U.S. Sen. Marco Rubio, R-Fla., is continuing the push for the “Advancing the Quality and Understanding of American Aquaculture (AQUAA) Act” which would “establish national standards for sustainable offshore aquaculture.”
U.S. Sen. Roger Wicker, R-Miss., first introduced the bill in September 2020 with Rubio and U.S. Sen. Brian Schatz, D-Hi., cosponsoring it. Wicker brought the bill pack last week.
“The bill would designate the National Oceanic and Atmospheric Administration (NOAA) as the lead federal agency for marine aquaculture. The legislation would also direct NOAA to harmonize the permitting system for offshore aquaculture for farms in federal waters, and direct the agency to lead a research and development grant program to spur innovation throughout the industry,” Rubio’s office noted when the bill was first brought out.
Rubio’s office maintained that the bill would help the American seafood industry.
“Aquaculture refers to the farming of fish, shellfish, and algae in water for food. Over 90 percent of the seafood in the United States is imported, 50 percent of which is derived from aquaculture. Currently, there are no active aquaculture farms in U.S. federal waters,” Rubio’s office noted.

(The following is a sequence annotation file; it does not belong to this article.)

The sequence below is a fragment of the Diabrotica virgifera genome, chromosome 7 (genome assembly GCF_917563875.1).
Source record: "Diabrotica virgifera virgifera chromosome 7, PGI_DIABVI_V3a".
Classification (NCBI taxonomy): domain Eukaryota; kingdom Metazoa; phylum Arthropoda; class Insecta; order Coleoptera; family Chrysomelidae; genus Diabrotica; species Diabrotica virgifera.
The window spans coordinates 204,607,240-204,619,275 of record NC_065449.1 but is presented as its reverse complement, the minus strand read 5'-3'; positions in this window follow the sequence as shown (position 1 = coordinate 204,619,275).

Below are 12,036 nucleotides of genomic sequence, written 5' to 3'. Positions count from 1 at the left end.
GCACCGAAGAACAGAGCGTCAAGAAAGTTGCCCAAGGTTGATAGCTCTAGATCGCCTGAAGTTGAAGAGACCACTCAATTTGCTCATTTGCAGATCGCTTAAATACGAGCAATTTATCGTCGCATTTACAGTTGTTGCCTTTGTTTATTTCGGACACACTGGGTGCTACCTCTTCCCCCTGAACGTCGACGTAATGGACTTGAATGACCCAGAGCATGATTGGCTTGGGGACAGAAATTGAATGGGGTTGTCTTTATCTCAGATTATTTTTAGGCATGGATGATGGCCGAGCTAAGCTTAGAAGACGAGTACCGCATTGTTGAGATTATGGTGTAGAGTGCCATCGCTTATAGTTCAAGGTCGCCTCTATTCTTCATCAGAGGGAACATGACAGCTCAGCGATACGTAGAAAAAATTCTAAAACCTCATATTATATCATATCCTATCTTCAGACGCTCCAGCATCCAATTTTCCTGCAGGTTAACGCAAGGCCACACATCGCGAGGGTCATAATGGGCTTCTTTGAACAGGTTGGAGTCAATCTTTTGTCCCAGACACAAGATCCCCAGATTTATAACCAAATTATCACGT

“Aquaculture is the fastest-growing food production sector, but the U.S. lacks a comprehensive, nationwide system for permitting in federal waters,” Wicker said on Thursday. “This deficiency prevents the development of aquaculture farms, leading to more seafood imports. Our legislation would establish national standards for offshore aquaculture, enabling U.S. producers to create jobs and meet the growing demand for fresh, local seafood.”
“Marine aquaculture presents an enormous opportunity for Florida’s economy and for the food security of our nation,” Rubio said. “Unfortunately, the absence of a federal permitting and regulatory framework has hindered American aquaculture industries. This bipartisan legislation would establish a transparent permitting process and provide regulatory certainty for this important industry to promote new domestic seafood supply chains.”
“Hawai‘i’s diverse aquaculture produced over $80 million of finfish, shellfish, and algae in 2019. At the same time, the movement to restore native Hawaiian fishponds such as those at He‘eia and Maunalua continues to develop momentum. This bipartisan bill would increase federal support for both,” Schatz said. “I thank Senators Wicker and Rubio for their partnership, and look forward to working with them to pass this groundbreaking legislation.”
The bill was sent to the U.S. Senate Commerce, Science, and Transportation Committee last week. So far, there is no companion measure in the U.S. House.
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